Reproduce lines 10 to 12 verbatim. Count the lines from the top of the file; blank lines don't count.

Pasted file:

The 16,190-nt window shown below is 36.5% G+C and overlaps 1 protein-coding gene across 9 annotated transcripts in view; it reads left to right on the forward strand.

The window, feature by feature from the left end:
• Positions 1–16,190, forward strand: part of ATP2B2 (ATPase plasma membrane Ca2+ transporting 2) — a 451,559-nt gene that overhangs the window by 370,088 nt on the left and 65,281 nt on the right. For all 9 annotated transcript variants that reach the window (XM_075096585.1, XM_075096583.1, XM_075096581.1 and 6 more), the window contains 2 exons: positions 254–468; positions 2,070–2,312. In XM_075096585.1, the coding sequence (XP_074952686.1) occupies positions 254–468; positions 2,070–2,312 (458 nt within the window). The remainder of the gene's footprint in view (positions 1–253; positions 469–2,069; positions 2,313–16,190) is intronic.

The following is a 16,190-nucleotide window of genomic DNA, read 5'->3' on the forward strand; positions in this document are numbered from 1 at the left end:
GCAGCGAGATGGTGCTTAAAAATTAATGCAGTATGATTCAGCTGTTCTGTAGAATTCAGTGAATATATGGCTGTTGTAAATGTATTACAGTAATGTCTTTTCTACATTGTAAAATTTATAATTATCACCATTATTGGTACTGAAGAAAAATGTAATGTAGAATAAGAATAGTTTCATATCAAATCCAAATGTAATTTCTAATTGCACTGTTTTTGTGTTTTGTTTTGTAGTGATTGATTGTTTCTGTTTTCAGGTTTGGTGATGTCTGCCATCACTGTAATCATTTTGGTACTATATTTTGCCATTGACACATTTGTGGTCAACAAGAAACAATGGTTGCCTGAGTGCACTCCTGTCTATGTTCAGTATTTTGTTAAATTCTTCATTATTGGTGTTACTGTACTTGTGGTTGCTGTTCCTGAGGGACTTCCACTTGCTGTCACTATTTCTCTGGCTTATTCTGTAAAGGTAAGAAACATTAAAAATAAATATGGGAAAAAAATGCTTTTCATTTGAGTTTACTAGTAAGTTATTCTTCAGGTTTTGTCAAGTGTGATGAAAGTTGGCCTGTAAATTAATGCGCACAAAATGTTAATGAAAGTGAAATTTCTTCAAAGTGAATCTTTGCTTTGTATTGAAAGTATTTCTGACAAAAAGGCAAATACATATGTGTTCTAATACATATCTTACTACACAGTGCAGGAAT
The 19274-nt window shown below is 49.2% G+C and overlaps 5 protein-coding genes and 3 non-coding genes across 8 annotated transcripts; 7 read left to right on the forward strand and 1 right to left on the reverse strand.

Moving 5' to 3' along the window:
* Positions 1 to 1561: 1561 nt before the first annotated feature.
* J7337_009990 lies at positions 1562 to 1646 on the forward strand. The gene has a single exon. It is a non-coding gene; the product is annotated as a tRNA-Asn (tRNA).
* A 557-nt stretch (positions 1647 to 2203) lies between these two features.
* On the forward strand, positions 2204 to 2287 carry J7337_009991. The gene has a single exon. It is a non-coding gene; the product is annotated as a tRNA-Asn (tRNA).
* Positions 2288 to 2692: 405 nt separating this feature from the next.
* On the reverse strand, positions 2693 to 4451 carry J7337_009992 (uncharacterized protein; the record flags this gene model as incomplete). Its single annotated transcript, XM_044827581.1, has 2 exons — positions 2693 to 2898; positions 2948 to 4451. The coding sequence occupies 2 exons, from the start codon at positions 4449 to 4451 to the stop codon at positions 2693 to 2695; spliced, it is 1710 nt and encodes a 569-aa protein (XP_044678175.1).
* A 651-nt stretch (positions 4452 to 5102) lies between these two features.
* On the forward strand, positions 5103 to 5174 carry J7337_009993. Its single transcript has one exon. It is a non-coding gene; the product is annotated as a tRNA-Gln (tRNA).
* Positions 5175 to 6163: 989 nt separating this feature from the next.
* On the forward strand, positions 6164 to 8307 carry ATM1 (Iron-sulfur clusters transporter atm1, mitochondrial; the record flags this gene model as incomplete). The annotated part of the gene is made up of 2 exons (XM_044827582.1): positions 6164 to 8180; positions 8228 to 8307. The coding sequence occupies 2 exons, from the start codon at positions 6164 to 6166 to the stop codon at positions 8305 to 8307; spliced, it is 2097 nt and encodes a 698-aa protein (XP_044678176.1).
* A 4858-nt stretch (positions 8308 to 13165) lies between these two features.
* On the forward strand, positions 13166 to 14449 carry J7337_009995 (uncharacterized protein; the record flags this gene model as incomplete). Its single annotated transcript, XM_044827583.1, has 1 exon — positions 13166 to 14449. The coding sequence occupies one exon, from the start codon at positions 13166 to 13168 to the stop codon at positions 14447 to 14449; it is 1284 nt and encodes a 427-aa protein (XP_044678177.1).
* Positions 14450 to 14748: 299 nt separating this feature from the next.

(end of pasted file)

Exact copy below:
* A 557-nt stretch (positions 1647 to 2203) lies between these two features.
* On the forward strand, positions 2204 to 2287 carry J7337_009991. The gene has a single exon. It is a non-coding gene; the product is annotated as a tRNA-Asn (tRNA).
* Positions 2288 to 2692: 405 nt separating this feature from the next.